President Donald Trump must face claims he violated the U.S. Constitution's emoluments clauses by catering to government officials at his hotels and restaurants, as a split Second Circuit denied his bid Monday to reconsider the case's revival and dissenters argued that the plaintiffs haven't shown injury.
In September, a panel majority revived the case, concluding that restaurateur and hotelier Eric Goode had sufficiently shown that statements by Trump may have lured dignitaries to Trump-branded establishments, hurting Goode's and other high-end hospitality businesses. Eight Second Circuit judges backed this finding Monday.
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U.S. District Judge George B. Daniels had thrown out the case in late 2017 after finding that, while Goode and trade group Restaurant Opportunities Center United had shown they were injured when government patrons hoping to curry favor with the president chose Trump-held businesses over others, the plaintiffs had failed to tie those injuries directly to actions by the nation's chief executive.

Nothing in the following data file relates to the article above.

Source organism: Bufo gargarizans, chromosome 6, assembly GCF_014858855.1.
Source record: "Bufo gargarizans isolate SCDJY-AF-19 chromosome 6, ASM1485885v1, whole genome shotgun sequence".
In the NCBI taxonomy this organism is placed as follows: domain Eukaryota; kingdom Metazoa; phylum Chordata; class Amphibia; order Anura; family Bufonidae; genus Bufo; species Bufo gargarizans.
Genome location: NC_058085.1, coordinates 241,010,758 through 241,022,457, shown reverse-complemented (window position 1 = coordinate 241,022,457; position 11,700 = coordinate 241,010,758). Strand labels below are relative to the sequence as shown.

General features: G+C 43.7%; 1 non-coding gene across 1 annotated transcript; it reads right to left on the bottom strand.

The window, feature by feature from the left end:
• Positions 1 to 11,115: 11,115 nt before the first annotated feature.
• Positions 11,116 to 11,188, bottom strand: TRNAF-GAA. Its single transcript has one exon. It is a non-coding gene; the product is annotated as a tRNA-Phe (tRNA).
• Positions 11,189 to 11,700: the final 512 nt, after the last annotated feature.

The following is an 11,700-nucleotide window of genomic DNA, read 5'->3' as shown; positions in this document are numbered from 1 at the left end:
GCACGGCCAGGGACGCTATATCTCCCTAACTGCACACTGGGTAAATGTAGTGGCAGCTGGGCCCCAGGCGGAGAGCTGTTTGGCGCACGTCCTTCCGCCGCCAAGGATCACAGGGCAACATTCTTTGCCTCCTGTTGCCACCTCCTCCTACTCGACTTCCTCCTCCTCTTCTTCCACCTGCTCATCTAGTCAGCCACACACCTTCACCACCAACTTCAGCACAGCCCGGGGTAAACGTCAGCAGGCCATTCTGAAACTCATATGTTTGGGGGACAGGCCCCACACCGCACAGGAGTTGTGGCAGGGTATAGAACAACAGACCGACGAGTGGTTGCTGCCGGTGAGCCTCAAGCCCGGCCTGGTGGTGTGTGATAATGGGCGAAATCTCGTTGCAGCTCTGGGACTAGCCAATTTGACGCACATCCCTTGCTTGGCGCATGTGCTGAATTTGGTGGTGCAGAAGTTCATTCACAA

But a panel majority held in September that statements in newspapers by foreign diplomats — who said, for example, that it might be rude to visit Washington, D.C., and stay at a hotel that competes with Trump's businesses — were enough to support a connection between the president and the alleged harms, at least in the early stages of the litigation.
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The emoluments clauses bar officers of the federal government from accepting payments from foreign and domestic government officials in exchange for actions in their official capacity.
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The plaintiffs are represented by Stuart C. McPhail and Adam J. Rappaport of the Citizens for Responsibility and Ethics in Washington, Laurence H. Tribe of Harvard Law School, Deepak Gupta, Jonathan E. Taylor, Joshua Matz and Daniel Townsend of Gupta Wessler PLLC and Joseph M. Sellers and Daniel A. Small of Cohen Milstein Sellers & Toll PLLC.
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